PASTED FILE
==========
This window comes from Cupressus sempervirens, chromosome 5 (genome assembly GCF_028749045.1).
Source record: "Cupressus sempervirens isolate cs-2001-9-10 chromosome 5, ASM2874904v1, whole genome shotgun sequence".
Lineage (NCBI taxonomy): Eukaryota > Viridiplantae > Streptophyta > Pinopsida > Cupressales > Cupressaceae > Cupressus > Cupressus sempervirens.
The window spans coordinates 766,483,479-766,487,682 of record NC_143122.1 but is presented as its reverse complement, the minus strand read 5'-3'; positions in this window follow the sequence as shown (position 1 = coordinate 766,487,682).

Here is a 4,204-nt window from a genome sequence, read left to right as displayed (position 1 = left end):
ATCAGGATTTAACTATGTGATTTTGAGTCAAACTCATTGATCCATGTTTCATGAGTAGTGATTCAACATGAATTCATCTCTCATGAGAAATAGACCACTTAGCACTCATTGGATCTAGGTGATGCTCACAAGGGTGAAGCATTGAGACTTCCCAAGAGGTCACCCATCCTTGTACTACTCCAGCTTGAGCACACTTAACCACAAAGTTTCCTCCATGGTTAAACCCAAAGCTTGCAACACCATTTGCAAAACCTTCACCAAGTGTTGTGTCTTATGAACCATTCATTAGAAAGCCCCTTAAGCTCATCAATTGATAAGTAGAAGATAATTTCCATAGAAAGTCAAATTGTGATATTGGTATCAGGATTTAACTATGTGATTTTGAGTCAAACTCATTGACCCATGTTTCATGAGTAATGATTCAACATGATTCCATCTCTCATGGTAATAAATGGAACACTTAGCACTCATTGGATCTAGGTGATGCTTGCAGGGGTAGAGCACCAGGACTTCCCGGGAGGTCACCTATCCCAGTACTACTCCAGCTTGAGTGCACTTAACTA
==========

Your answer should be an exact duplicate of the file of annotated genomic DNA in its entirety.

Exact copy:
This window comes from Cupressus sempervirens, chromosome 5 (genome assembly GCF_028749045.1).
Source record: "Cupressus sempervirens isolate cs-2001-9-10 chromosome 5, ASM2874904v1, whole genome shotgun sequence".
Lineage (NCBI taxonomy): Eukaryota > Viridiplantae > Streptophyta > Pinopsida > Cupressales > Cupressaceae > Cupressus > Cupressus sempervirens.
The window spans coordinates 766,483,479-766,487,682 of record NC_143122.1 but is presented as its reverse complement, the minus strand read 5'-3'; positions in this window follow the sequence as shown (position 1 = coordinate 766,487,682).

Here is a 4,204-nt window from a genome sequence, read left to right as displayed (position 1 = left end):
ATCAGGATTTAACTATGTGATTTTGAGTCAAACTCATTGATCCATGTTTCATGAGTAGTGATTCAACATGAATTCATCTCTCATGAGAAATAGACCACTTAGCACTCATTGGATCTAGGTGATGCTCACAAGGGTGAAGCATTGAGACTTCCCAAGAGGTCACCCATCCTTGTACTACTCCAGCTTGAGCACACTTAACCACAAAGTTTCCTCCATGGTTAAACCCAAAGCTTGCAACACCATTTGCAAAACCTTCACCAAGTGTTGTGTCTTATGAACCATTCATTAGAAAGCCCCTTAAGCTCATCAATTGATAAGTAGAAGATAATTTCCATAGAAAGTCAAATTGTGATATTGGTATCAGGATTTAACTATGTGATTTTGAGTCAAACTCATTGACCCATGTTTCATGAGTAATGATTCAACATGATTCCATCTCTCATGGTAATAAATGGAACACTTAGCACTCATTGGATCTAGGTGATGCTTGCAGGGGTAGAGCACCAGGACTTCCCGGGAGGTCACCTATCCCAGTACTACTCCAGCTTGAGTGCACTTAACTA